2. The election of 1860 was critical; It brought about the rise of the Republican party, changed the electoral map, and created new coalitions of voters.
3. It saw the rise of nursing and understanding of sanitation in medicine. This includes the important role of women, namely Clara Barton and the origins of the founding of the Red Cross.

She also adds that some teachers/historians have the Civil War as the final step of the United States' Independence as part of their curriculum.
posted by mmascolino at 2:36 PM on April 29, 2008

The First most important lesson I learned was the failure to help with the rehabilitation of the south and the resulting concentration of poverty still evident today. It applies to every war and is a theme that my history teacher carried through each lesson of the major wars we studied.

The Second most important lesson I learned was the devastation a war causes to the people living in "the battle zone," the civil war was so long ago that American children don't really learn the devastation, loss, and grief war brings to a nation. Most of our wars are fought elsewhere and we can remain disconnected. My teacher had us read books written about the struggle of children of war torn families and brought whole new faces to the war not just the soldiers suffering but the suffering and sacrifice of the country as a whole. A lesson we definitely need to do a better job of carrying forward.

Both lessons we didn't carry over into WWI that we finally learned after WWII, refused to remember during Korea and Vietnam and apparently forgot soon after.
posted by thewalrusispaul at 2:39 PM on April 29, 2008

Amplifying mmascolino's third point...

I live in the same town as the National Museum of Civil War Medicine, where I learned that the state of battlefield surgery, trauma care, and emergency medical services were advanced by many levels of magnitude as a result of the conflict.
posted by imjustsaying at 3:11 PM on April 29, 2008

When the north won the US Civil War there was a fear that the victorious North which was already mobilized would turn its troops and resources on British North America; BNA largely supported the South in the war.

Once of the reasons why Canadian Confederation took place (essentially the founding of Canada) was it was believed that uniting the colonies would assist British North American defense against an American attack (it was a consideration, not necessarily the biggest one).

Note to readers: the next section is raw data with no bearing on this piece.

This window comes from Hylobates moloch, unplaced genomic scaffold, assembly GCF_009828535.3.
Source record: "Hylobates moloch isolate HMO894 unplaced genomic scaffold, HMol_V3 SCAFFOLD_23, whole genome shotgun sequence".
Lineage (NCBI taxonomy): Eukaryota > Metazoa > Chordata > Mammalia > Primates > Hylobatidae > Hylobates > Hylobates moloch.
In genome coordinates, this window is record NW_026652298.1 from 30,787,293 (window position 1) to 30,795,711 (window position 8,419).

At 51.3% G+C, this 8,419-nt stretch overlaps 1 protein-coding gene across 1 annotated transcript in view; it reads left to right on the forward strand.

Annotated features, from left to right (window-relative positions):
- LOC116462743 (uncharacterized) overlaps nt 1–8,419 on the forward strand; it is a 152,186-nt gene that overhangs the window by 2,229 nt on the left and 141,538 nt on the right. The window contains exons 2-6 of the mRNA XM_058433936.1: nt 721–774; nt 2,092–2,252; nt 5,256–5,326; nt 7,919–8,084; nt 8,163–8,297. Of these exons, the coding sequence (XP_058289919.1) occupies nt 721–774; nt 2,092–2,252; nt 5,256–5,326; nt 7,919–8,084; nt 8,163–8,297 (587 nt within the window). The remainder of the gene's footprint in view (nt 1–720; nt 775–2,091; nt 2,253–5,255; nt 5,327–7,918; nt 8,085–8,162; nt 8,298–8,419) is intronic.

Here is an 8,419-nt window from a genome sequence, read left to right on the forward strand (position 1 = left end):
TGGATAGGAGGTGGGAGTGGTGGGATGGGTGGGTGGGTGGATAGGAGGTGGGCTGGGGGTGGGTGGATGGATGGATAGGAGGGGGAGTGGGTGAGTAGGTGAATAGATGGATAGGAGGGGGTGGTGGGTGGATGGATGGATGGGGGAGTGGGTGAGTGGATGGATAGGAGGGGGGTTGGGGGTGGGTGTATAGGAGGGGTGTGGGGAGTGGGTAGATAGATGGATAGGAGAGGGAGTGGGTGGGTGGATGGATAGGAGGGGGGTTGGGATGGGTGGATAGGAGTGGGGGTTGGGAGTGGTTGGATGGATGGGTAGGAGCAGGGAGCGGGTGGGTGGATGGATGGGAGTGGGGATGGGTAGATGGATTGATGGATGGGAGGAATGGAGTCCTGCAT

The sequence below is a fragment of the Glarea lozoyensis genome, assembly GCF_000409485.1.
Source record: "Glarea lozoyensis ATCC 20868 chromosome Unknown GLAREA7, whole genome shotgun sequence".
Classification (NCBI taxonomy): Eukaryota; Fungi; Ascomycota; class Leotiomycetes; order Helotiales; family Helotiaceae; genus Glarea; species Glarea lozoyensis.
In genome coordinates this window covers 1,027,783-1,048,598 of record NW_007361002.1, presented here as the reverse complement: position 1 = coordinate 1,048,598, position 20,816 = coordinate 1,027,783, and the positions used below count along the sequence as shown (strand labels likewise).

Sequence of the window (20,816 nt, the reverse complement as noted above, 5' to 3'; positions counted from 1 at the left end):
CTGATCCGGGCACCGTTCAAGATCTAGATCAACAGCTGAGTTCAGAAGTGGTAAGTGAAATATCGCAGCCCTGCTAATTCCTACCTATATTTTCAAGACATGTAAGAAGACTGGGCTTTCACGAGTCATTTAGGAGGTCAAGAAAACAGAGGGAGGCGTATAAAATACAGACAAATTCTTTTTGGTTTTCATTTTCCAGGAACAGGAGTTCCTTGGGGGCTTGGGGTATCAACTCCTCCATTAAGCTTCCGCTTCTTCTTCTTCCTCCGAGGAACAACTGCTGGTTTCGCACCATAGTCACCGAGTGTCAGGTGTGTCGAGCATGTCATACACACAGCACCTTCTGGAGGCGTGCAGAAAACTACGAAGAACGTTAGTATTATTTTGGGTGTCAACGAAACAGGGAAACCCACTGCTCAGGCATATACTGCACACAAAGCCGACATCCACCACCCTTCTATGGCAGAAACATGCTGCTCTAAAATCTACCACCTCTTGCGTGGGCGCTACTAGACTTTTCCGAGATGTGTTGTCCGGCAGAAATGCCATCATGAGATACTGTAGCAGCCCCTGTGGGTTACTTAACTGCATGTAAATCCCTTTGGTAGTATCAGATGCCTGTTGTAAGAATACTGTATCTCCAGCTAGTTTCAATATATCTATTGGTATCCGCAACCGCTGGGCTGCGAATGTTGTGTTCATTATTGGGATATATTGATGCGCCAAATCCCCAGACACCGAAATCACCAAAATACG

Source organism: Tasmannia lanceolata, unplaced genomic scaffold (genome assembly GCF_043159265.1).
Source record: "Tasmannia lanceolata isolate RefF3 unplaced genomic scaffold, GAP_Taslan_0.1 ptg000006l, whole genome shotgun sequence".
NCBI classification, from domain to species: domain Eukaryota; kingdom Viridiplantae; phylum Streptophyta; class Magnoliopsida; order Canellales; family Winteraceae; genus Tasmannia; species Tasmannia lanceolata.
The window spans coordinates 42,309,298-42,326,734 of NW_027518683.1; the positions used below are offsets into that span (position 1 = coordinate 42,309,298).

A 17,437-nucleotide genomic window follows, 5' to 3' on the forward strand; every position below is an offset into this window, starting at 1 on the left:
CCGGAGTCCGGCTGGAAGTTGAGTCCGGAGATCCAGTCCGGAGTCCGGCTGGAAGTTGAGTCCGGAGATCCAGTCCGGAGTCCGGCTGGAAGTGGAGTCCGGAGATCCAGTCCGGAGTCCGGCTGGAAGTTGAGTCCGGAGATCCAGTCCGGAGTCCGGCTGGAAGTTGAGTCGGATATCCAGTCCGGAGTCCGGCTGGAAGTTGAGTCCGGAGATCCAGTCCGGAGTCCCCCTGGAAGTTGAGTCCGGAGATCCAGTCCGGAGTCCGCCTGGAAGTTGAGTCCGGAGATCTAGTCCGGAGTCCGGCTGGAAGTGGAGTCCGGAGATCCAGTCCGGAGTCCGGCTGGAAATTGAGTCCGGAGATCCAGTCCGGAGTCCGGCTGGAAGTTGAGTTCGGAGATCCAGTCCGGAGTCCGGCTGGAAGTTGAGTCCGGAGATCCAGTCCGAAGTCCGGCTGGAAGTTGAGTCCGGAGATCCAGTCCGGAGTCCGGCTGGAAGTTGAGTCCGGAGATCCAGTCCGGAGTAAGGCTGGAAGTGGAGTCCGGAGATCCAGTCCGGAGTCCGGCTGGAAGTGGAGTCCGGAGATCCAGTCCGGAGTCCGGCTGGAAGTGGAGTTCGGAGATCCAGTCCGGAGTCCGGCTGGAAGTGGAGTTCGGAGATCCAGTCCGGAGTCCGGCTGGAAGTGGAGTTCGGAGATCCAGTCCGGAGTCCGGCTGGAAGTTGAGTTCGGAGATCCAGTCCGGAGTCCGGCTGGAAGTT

posted by Deep Dish at 3:45 PM on April 29, 2008

Another important effect of the Civil War was the development of "modern" styles of warfare - machine guns, trench warfare, battles of attrition - that most people think started with WWI.

This isn't necessarily wrong, but its US-centric.

The countries which comprised the British Empire and entered the first World War in 1914 largely consider the Boer War its "practice" for WW1.
posted by Deep Dish at 3:51 PM on April 29, 2008

It's when embalming became popular in the U.S.
posted by hulahulagirl at 6:04 PM on April 29, 2008

This isn't necessarily wrong, but its US-centric.

The countries which comprised the British Empire and entered the first World War in 1914 largely consider the Boer War its "practice" for WW1.

And the British were completely ignorant of the American experience?
posted by codswallop at 10:55 PM on April 29, 2008

codswallop, if I recall from a long-ago military history course, the Europeans in general thought that the American Civil War was fought by a bunch of rowdy colonials who didn't know what they were doing.

Consider the French, who developed an offensive doctrine based around elan, where troop morale and spirit could overcome industrial firepower by marching through the machine gun fire.

The European Great Powers had bought into particular offensive doctrines, and had confirmation bias to support those doctrines. Examples where elan tended to win out: evidence. Examples where elan got beaten to a bloody pulp: an uninstructive bunch of non-European amateurs playing at war and failing.

But this is off topic.
posted by chengjih at 4:39 AM on April 30, 2008

As another way to make your point on the Civil War's importance, I would suggest making a mention of its impact on North American relations. Canada's formation in 1867 was in large part a response to the growing fear of being absorbed into an America which was seen as a militant and bloody republic, a reputation the Civil War fostered. In addition, the war left millions of Americans with military experience, experience which the Irish-Americans used to organize several attempted invasions of Canada beginning in 1866. These Fenian raids, largely forgotten by US historians, created quite a scare in Canada and led to the strengthening of Canadian national identity.

I'm sure some of our other historian friends could give a blurb on the war's impact on our Mexican neighbor.

I'd like to reiterate that you ought not to fall into the American-centric pit and see the Civil War as being contained within our states. It had serious implications on the continent. So, make the case that the CW was important within a multinational context.
posted by boubelium at 7:16 AM on April 30, 2008

Arthur Fremantle, an officer in the Coldstream Guards, was an observer of the Civil War and later became one of the most senior officers in the British Army.
posted by kirkaracha at 7:31 AM on April 30, 2008

I suppose there was the Alamo, but apart from that it was several generations' first experience with warfare.
posted by herbaliser at 1:43 PM on May 1, 2008